Thursday, October 22, 2015


Okay.Full disclosure: my first cousin, who I loved like a brother, was brutally murdered almost nineteen years ago. The 'hit man' was a policeman. His murder remains officially unsolved although everybody knows who did it.

I say this because it's true and because I want to talk about crime in our little twin island Republic. Although I haven't seen him or spoken with him for more than a decade I counted Richard Wheeler as a friend whom I knew personally as well as professionally. But this post is not about the Wheelers or anybody else who has been the cruel victim of brutal and unsolved crimes. This post is about why those crimes are not being solved.

Sir Arthur Conan Doyle, the creator of the great fictional detective Sherlock Holmes, has his hero say to his sidekick, Dr. Watson in the story The Sign of Four
 "How often have I said to you that when you have eliminated the impossible, whatever   remains, however improbable, must be the truth?"
So, why aren't the T&T Police solving more crimes? I can think of two reasons: the first is that they are totally and utterly incompetent.
The second is that they don't want to solve the crimes.

If there is anybody who can give me any other reasons I would be pleased to hear them. But I have heard the arguments "oh, we don't have the tools or the necessary resources." That argument falls into my first reason.  But it is the second reason that frightens me. Because, I am personally satisfied that it is a deadly combination of the two reasons that has created the crime problem that we have today and personal experience as well as a reasonable knowledge of how things work suggest strongly to me that the Police really do not want to solve the crime problem. As to why they wouldn't want to solve it, I can think of a number of reasons which are not completely relevant to this discussion.

Let's take a look at some facts: (a) The detection rate for murders hovers around the ten percent mark. The conviction rate for murders hovers around the three percent mark. In other words, your chances of literally getting away with murder in this country are statistically excellent. Why? The only murders really being solved are of the domestic 'husband killing wife' type.
(b) There has been a serious spike in the murder rate since the September 7th general elections. Why? There has to be a reason. What is it?
(b) Only one of the recent brutal attacks/murders against elderly white foreigners in Tobago has been 'solved'. Why? There has to be a reason. What is it?
(c) All of the highly publicized brutal attacks/murders in Tobago that have not been solved have been against white foreigners. Is there a sinister pattern here? Is race rearing its ugly head  and that is why the murders/attacks have not been solved/? Or is there something else? Or is it a combination of factors including race? What?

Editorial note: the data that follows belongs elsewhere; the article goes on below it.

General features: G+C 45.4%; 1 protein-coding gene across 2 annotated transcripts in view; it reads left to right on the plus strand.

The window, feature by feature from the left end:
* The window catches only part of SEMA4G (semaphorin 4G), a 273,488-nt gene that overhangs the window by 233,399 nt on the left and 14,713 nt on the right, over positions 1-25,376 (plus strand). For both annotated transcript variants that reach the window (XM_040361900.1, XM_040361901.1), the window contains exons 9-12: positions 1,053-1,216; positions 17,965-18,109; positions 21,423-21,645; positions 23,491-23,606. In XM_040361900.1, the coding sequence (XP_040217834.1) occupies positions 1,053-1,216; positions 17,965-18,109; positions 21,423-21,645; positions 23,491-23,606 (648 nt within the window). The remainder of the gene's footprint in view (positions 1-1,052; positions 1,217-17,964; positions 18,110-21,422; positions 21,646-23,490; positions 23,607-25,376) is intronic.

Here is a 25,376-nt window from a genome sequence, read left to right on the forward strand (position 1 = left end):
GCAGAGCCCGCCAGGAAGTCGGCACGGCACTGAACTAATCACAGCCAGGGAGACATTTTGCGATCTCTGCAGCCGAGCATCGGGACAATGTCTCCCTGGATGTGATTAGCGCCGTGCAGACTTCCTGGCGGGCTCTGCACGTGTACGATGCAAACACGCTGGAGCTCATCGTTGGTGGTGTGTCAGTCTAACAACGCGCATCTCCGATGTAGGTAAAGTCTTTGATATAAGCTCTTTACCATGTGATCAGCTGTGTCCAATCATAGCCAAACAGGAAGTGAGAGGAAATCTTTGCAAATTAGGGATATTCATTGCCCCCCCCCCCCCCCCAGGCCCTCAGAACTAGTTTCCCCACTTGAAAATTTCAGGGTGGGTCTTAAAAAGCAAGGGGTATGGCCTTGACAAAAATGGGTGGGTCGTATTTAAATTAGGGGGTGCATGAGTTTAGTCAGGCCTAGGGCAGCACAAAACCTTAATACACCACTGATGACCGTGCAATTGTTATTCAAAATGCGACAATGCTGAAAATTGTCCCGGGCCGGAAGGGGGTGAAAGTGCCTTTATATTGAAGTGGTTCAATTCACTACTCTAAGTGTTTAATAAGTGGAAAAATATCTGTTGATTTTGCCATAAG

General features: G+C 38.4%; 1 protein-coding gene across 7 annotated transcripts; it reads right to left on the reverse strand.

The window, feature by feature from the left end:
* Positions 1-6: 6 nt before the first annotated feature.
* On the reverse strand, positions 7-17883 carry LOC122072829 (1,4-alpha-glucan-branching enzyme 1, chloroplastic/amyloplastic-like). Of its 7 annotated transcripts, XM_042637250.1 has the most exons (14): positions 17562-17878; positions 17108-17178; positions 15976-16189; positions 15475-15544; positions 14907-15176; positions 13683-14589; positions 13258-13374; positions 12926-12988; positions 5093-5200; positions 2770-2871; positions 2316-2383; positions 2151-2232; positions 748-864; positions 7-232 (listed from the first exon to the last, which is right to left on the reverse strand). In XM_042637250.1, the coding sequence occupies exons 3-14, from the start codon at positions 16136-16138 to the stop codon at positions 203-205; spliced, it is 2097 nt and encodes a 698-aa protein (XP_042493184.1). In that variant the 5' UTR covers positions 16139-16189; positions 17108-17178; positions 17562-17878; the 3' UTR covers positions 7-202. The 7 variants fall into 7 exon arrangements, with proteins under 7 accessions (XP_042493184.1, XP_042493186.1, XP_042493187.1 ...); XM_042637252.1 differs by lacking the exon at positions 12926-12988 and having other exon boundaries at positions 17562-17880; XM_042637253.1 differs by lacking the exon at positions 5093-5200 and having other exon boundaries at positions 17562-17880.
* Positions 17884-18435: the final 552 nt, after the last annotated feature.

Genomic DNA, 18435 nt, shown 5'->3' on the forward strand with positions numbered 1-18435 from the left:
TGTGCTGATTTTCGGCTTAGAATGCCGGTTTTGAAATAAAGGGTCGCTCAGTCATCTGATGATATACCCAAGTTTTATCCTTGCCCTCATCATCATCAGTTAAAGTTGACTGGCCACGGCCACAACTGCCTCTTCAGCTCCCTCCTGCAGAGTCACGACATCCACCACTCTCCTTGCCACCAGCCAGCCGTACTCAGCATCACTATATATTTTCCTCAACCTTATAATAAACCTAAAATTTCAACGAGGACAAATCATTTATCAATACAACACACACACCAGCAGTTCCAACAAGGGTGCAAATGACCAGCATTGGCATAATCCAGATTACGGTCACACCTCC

(e) Nobody in the mainstream media is asking the hard questions of the Police. Why? Does the mainstream media know something that we don't? If so, what? And if they don't know why are they not asking the questions?

I read somewhere once that every suggestion of change always means death to some status quo. Now, there are countless 'status quos' in this country and everybody defends his or her own little piece of the pie. But things here will not change until we as a society begin to demand (and receive) answers to the hard questions that confront us. The scoring of political points in the Parliament is all well and good and certainly sells newspapers, but I for one would be much more impressed if a politician would stand up and tell us exactly what he or she was going to do to fix a particular problem.

And for the record, if you don't want to tell us how you are going to fix the Police because of 'national security' reasons, that's all right. But then give us real and tangible bench marks to which we can hold you to so that we can see whether or not you really are serious about fixing the problem (whatever that 'problem' might be).

P.S. I had promised in my last post to put forward my own ideas of how to fix the education system. I will do so soon, but events have rather overtaken and I considered this more important for the moment.

Thursday, October 1, 2015


As oil prices continue their downward trend and the Ryder report comes out saying that we have only twelve years of proven gas reserves left, there is much talk ... almost panicky talk ... about diversifying the economy. Pundits go on radio and television and with much pontification drop their pearls of wisdom about the importance of moving away from our dependency on oil and gas and diversifying (that word again) the economy. Everybody expects that the new Finance Minister will bring in a budget next week that will be tough and that his report will be that our treasury is, if not empty, then close to it.